Leo Babauta of Zen Habits has been doing his own research on the matter. ( Love when people in the same tribe strive for the same things! ) He has to say this on the matter:
“But what I’ve found in doing research and working with beta testers is that the most important thing isn’t some secret ideal fitness plan … but forming the habit of fitness.” ( Source )
So remember: Start small and start easy. Just start.
Steve Jobs was famous for wearing the classic black mock turtleneck shirts, Levi’s 501 jeans, and grey New Balance sneakers. In Walter Isaacson’s biography of Steve Jobs, he touches on when Steve tried to create a uniform for Apple. Employees didn’t like it but Steve ended up creating his own personal brand of style as a byproduct:
Sony, with its appreciation for style, had gotten the famous designer Issey Miyake to create its uniform.
In the process, however, he became friends with Miyake and would visit him regularly. He also came to like the idea of having a uniform for himself, both because of its daily convenience (the rationale he claimed) and its ability to convey a signature style. “So I asked Issey to make me some of his black turtlenecks that I liked, and he made me like a hundred of them.” Jobs noticed my surprise when he told this story, so he showed them stacked up in the closet. “That’s what I wear,” he said. “I have enough to last for the rest of my life.”
Vanity Fair has a great profile on President Obama, in the piece the President describes conserving the decisions he has to make:
You also need to remove from your life the day-to-day problems that absorb most people for meaningful parts of their day. “You’ll see I wear only gray or blue suits,” he said. “I’m trying to pare down decisions. I don’t want to make decisions about what I’m eating or wearing. Because I have too many other decisions to make.” He mentioned research that shows the simple act of making decisions degrades one’s ability to make further decisions. It’s why shopping is so exhausting. “You need to focus your decision-making energy. You need to routinize yourself. You can’t be going through the day distracted by trivia.”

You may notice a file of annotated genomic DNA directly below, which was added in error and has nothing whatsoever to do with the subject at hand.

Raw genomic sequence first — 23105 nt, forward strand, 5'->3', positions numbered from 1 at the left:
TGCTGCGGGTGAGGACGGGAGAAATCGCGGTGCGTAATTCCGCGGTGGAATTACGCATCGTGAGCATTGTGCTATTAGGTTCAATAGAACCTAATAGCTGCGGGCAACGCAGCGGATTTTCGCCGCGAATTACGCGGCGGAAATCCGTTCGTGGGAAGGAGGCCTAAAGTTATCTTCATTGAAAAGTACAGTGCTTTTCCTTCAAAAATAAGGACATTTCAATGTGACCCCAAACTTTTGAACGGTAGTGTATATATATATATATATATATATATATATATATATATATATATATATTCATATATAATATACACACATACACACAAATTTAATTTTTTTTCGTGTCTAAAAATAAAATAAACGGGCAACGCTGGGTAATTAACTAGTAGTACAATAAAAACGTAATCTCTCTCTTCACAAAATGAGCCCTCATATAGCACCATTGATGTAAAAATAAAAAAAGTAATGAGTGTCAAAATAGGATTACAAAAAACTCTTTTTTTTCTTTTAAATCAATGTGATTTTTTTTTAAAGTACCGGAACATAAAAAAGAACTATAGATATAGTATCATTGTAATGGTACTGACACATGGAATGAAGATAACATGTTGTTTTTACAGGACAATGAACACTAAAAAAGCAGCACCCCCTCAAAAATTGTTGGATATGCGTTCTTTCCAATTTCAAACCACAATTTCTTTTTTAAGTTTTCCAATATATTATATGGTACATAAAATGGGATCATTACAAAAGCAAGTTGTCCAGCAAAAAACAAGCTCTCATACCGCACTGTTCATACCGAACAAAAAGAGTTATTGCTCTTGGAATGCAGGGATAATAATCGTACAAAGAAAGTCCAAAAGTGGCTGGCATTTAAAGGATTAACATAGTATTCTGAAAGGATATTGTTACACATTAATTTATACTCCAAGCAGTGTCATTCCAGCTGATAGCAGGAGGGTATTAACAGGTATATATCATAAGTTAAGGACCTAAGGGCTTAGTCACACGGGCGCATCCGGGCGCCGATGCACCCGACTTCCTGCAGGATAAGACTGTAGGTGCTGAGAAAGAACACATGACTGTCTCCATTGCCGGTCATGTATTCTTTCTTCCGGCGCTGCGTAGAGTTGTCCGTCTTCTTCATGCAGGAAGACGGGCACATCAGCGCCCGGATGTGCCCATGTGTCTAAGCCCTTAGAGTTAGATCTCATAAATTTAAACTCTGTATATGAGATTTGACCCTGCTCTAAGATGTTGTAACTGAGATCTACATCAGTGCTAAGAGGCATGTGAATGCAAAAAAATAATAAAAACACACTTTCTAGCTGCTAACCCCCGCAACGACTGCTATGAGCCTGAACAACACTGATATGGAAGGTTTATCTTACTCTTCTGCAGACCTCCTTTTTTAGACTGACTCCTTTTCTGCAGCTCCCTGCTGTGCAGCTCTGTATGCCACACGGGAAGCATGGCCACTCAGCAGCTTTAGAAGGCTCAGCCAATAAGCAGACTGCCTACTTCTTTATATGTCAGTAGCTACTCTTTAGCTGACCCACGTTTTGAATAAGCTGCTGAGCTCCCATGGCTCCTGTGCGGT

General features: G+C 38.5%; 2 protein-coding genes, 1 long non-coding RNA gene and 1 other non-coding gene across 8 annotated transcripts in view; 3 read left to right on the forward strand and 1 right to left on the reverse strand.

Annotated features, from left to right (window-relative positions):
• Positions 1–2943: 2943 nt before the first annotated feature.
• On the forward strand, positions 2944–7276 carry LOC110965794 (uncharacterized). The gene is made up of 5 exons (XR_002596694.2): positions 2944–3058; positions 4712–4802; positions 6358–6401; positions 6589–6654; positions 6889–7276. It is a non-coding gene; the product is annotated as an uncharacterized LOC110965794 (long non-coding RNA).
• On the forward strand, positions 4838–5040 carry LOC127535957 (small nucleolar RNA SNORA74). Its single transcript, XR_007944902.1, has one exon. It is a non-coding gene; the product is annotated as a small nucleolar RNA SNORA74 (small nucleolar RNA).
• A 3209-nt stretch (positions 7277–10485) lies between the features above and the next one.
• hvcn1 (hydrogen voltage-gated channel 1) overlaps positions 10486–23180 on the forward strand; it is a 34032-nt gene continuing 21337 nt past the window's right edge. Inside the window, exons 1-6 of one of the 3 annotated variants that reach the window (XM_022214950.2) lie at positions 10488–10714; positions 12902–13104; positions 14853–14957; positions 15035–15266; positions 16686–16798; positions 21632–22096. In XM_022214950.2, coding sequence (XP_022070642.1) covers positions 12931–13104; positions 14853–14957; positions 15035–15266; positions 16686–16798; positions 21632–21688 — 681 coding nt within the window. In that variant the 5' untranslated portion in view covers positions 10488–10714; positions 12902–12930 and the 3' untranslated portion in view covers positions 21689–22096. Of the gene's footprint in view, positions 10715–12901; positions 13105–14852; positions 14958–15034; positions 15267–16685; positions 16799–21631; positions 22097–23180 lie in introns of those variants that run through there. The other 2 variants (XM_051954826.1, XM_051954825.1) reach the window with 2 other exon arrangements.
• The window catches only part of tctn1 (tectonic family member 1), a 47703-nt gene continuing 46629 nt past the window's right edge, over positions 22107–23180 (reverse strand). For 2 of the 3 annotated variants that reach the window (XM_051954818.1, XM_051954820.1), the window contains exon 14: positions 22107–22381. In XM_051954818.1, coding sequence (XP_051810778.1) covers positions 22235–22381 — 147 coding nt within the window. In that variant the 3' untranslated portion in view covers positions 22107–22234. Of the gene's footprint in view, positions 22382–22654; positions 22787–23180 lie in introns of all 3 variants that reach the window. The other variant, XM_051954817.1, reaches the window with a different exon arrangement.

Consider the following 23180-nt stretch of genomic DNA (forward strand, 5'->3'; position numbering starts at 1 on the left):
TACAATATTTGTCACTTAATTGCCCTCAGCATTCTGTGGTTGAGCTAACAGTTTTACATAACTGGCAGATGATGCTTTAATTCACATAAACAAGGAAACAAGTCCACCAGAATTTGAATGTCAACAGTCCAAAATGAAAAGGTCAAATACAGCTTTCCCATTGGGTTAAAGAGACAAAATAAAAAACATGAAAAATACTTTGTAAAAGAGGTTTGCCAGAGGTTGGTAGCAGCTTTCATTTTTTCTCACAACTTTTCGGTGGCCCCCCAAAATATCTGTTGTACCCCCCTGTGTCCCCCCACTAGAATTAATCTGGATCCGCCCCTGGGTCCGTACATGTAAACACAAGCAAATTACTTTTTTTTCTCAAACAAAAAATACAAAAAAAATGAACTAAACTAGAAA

The New York Times gives a glimpse of the research that the President references above in the article Do You Suffer From Decision Fatigue?. So what is decision fatigue?
Decision fatigue is the newest discovery involving a phenomenon called ego depletion, a term coined by the social psychologist Roy F. Baumeister in homage to a Freudian hypothesis. Freud speculated that the self, or ego, depended on mental activities involving the transfer of energy.
In today’s modern world, the amount of choices we are bombarded with is unprecedented. Never in our history have we had to filter so much noise. Need to buy some toothpaste? Great. A quick search on Amazon alone gives you 4,182 results and that was after filtering it down to just the “toothpaste” category!
The article goes on to describe what happens to your decision-making process whenever you become fatigued:
Decision fatigue helps explain why ordinarily sensible people get angry at colleagues and families, splurge on clothes, buy junk food at the supermarket and can’t resist the dealer’s offer to rustproof their new car. No matter how rational and high-minded you try to be, you can’t make decision after decision without paying a biological price. It’s different from ordinary physical fatigue — you’re not consciously aware of being tired — but you’re low on mental energy. The more choices you make throughout the day, the harder each one becomes for your brain, and eventually it looks for shortcuts, usually in either of two very different ways. One shortcut is to become reckless: to act impulsively instead of expending the energy to first think through the consequences. (Sure, tweet that photo! What could go wrong?) The other shortcut is the ultimate energy saver: do nothing. Instead of agonizing over decisions, avoid any choice.
It frees your mental energy when you can get your day started and not having to worry about the minutia of every detail. That part of your day is on autopilot.
Life is a series of choices over the span of our existence. If you make poor choices, this creates poor habits, which in turn gives poor results. We must conserve our decision making “energy” so that we can make the right choices. Making the right choices consistently over time builds good habits and will create a lot of “luck”.
We make our own luck.